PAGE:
Title

Links between Spanish-language processing efficiency at 2 years and English- and Spanish-language outcomes in emerging bilinguals

Publication Date

7-2-2018

Document Type

Presentation

Department

Child and Adolescent Development

Disciplines

Bilingual, Multilingual, and Multicultural Education | Child Psychology | Language and Literacy Education

Publication Title

International Congress of Infant Studies Biennial Congress

Conference Location

Philadelphia, PA, United States

Abstract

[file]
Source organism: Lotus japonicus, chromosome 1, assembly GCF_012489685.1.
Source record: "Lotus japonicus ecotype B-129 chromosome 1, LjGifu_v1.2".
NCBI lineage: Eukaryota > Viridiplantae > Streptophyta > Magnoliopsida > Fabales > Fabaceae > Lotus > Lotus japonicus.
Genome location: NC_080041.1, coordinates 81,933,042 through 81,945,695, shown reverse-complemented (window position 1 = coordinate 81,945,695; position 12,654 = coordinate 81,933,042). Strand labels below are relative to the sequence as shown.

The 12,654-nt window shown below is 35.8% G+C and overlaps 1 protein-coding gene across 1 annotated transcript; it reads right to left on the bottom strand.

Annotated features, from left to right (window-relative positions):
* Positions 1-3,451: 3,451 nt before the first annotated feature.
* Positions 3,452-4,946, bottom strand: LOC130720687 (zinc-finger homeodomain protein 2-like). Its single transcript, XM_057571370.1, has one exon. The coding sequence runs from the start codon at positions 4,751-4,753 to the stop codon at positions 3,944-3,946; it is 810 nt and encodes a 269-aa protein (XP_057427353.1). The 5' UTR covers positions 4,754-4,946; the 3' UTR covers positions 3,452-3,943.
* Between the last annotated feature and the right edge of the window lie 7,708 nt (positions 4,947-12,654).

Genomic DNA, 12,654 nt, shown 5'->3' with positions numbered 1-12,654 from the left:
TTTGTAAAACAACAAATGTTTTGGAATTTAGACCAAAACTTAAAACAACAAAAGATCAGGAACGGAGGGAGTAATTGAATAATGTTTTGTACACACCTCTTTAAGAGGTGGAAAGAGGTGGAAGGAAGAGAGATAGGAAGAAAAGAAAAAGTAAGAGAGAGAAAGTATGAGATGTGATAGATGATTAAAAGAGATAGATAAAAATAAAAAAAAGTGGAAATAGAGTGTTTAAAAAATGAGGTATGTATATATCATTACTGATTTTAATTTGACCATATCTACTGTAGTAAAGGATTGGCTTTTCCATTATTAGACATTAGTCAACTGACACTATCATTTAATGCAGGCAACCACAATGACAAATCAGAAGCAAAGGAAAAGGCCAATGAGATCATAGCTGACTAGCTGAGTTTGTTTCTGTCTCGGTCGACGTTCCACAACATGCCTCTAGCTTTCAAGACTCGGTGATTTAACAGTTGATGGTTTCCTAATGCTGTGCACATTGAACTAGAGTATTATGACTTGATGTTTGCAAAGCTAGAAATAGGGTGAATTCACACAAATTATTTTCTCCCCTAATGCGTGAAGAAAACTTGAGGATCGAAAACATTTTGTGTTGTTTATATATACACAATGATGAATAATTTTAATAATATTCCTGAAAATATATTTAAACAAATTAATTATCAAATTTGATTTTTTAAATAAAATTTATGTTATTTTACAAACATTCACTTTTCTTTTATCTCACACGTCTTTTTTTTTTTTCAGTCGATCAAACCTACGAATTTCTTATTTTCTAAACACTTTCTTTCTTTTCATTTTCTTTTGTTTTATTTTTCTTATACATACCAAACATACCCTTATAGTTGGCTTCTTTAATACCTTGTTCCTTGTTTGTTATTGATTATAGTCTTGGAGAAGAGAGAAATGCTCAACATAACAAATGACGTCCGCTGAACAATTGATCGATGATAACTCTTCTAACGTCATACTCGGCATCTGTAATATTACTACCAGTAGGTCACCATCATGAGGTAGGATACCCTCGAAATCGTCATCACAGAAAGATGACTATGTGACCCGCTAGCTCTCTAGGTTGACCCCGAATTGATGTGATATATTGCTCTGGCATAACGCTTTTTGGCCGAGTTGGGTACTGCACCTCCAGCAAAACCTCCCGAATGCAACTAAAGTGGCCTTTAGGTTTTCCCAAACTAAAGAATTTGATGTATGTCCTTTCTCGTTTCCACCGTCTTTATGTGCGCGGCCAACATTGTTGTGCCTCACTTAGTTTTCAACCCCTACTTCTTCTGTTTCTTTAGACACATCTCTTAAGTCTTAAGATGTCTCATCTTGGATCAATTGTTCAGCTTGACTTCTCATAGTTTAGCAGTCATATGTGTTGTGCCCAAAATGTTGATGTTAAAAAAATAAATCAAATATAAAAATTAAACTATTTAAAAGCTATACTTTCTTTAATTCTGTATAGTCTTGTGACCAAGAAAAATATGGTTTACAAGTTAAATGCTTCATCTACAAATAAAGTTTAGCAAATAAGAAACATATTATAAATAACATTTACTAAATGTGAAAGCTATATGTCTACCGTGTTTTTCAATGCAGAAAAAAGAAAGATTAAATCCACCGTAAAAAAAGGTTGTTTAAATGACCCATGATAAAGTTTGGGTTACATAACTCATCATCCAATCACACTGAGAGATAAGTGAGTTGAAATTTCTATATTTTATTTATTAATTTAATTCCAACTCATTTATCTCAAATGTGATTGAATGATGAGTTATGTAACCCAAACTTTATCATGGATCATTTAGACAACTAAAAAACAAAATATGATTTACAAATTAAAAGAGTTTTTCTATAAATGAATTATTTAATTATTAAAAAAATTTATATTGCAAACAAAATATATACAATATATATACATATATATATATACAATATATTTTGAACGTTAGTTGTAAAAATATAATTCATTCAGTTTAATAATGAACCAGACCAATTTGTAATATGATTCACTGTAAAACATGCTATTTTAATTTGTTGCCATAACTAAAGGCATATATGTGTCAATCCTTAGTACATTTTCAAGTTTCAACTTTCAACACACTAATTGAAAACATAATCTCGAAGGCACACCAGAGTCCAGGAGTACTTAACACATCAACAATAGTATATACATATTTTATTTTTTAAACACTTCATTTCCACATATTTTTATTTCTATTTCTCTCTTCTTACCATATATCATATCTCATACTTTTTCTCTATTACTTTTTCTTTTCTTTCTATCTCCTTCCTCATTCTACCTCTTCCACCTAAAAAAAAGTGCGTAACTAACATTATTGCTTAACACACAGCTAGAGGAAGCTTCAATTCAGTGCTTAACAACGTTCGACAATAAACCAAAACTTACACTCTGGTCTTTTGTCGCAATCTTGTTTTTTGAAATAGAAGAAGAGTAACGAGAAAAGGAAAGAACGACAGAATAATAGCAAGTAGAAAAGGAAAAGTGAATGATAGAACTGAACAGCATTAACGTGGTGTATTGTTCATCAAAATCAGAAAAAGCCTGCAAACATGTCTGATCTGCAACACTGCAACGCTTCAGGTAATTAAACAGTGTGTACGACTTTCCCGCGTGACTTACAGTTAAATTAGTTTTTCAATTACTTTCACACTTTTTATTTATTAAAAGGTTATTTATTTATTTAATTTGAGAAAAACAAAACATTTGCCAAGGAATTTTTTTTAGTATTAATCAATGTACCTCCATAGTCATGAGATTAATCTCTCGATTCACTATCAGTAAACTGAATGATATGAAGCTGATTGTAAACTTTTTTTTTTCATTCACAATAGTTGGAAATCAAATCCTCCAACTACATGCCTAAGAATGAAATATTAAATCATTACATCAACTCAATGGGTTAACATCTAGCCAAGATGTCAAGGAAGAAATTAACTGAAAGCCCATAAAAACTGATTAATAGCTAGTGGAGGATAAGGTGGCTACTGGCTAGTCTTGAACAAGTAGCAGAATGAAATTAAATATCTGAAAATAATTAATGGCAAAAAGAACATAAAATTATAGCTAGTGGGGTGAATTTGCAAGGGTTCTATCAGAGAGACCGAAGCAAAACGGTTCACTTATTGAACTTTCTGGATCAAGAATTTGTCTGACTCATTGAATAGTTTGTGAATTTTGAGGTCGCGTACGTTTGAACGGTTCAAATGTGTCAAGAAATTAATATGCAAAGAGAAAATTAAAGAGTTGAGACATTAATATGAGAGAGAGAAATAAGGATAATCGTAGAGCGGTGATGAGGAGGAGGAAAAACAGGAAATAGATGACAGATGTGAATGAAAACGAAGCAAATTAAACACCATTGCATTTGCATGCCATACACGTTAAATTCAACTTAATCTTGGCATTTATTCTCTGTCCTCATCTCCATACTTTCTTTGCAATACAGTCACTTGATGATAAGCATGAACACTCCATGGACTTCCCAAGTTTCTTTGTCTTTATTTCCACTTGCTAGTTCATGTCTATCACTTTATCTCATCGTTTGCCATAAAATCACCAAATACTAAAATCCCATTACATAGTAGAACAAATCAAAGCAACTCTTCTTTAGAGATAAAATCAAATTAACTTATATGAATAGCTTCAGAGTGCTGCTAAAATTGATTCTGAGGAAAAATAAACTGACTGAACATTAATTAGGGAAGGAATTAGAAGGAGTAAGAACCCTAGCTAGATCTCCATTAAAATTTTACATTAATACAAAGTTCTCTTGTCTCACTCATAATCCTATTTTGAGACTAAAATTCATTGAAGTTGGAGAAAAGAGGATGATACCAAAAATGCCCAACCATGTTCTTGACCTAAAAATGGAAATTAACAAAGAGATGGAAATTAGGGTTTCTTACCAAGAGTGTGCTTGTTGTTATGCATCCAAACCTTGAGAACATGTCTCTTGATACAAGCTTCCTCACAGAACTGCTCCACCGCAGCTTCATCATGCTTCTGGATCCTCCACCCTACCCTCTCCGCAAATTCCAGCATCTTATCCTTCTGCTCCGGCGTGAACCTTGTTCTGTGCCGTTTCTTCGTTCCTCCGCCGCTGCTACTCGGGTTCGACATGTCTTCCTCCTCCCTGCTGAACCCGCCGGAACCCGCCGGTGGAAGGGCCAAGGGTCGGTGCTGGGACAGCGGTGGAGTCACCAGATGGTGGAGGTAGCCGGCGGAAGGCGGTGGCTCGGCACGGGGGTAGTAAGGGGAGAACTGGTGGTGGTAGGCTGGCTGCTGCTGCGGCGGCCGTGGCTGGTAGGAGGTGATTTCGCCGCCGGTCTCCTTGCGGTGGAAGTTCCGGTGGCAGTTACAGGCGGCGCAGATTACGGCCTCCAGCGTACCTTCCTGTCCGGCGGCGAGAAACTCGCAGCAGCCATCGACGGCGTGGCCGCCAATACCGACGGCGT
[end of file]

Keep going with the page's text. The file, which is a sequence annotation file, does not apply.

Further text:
An increasing number of Latino children in the US speak primarily Spanish at home and have minimal proficiency in English when they enter school. Many Spanish-dominant emerging bilingual children are also from lower-SES backgrounds and thus, are at increased risk for poor academic outcomes. The strongest correlate of later success in school is oral language skills achieved before kindergarten (Morgan et al., 2015). A question with wide-reaching significance is whether oral language skills in a child's first language or L1 (e.g., Spanish) will transfer and support later learning in a second language, L2 (e.g., English). To capture oral language processing efficiency in very young children, we use an experimental task of real-time language comprehension, the "looking-while-listening" (LWL) task (Fernald et al., 2008). In monolingual children, individual differences in language processing efficiency in toddlerhood have been linked to later language outcomes in English (Marchman & Fernald, 2008) and Spanish (Hurtado et al., 2007). Here, we explore within- and across-language relations in emerging Spanish-English bilinguals to examine the extent to which Spanish real-time comprehension at 2 years supports language outcomes at 4½ years in both Spanish and English. Participants (n=70) were 2-year-olds from primarily Spanish-speaking families. In the LWL task, eye-movements were video-recorded as children looked at pictures of familiar objects and heard speech naming one of the pictures (e.g., ¿Dónde está el perro?). Reaction time (RT) and Accuracy were derived. At 4½ years, children were assessed in Spanish and English receptive vocabulary (TVIP/PPVT) and expressive language (CELF-P/PLS-4). Table 1 shows that children were from primarily lower-SES families. At 2 years, children were reported to be exposed predominantly to Spanish and were performing above chance in the Spanish LWL task, t(69)=16.9, p<.001. By 4½ years, many children had increased exposure to English, but were still predominantly exposed to Spanish. Children were performing near the expected mean, on average, in Spanish receptive vocabulary, t(69)=1.4, p=.18, but lower than expected in Spanish expressive language, t(66)=3.9, p=.01. Unsurprisingly, children were performing below expected levels in English, and lower in English than in Spanish in both receptive vocabulary, t(69)=4.0, p<.01, and expressive language, t(63)=2.4, p=.02. We examined the unique contribution of Spanish-language processing efficiency at 2 years to children's language skills in Spanish and English at 4½ years, controlling for SES, age, and relative Spanish-English exposure. As expected, Spanish RT accounted for significant unique variance in later Spanish receptive, r2-ch=18.4%, p<.001, and expressive language, r2-ch=13.1%, p<.001, skills. Critically, Spanish RT was also a significant predictor of later English receptive, r2-ch = 18.0%, p < .001, and expressive language outcomes, r2-ch=9.3%, p < .01. Those children who were faster in Spanish comprehension at 2 years were those children with stronger English receptive (Figure 1a) and expressive (Figure 1b) language skills at 4½ years, controlling for amount of exposure to English and other covariates. These results suggest that children's early efficiency of real-time comprehension in their L1 strengthen critical information processing skills that support learning in their L2 as they get ready for school.

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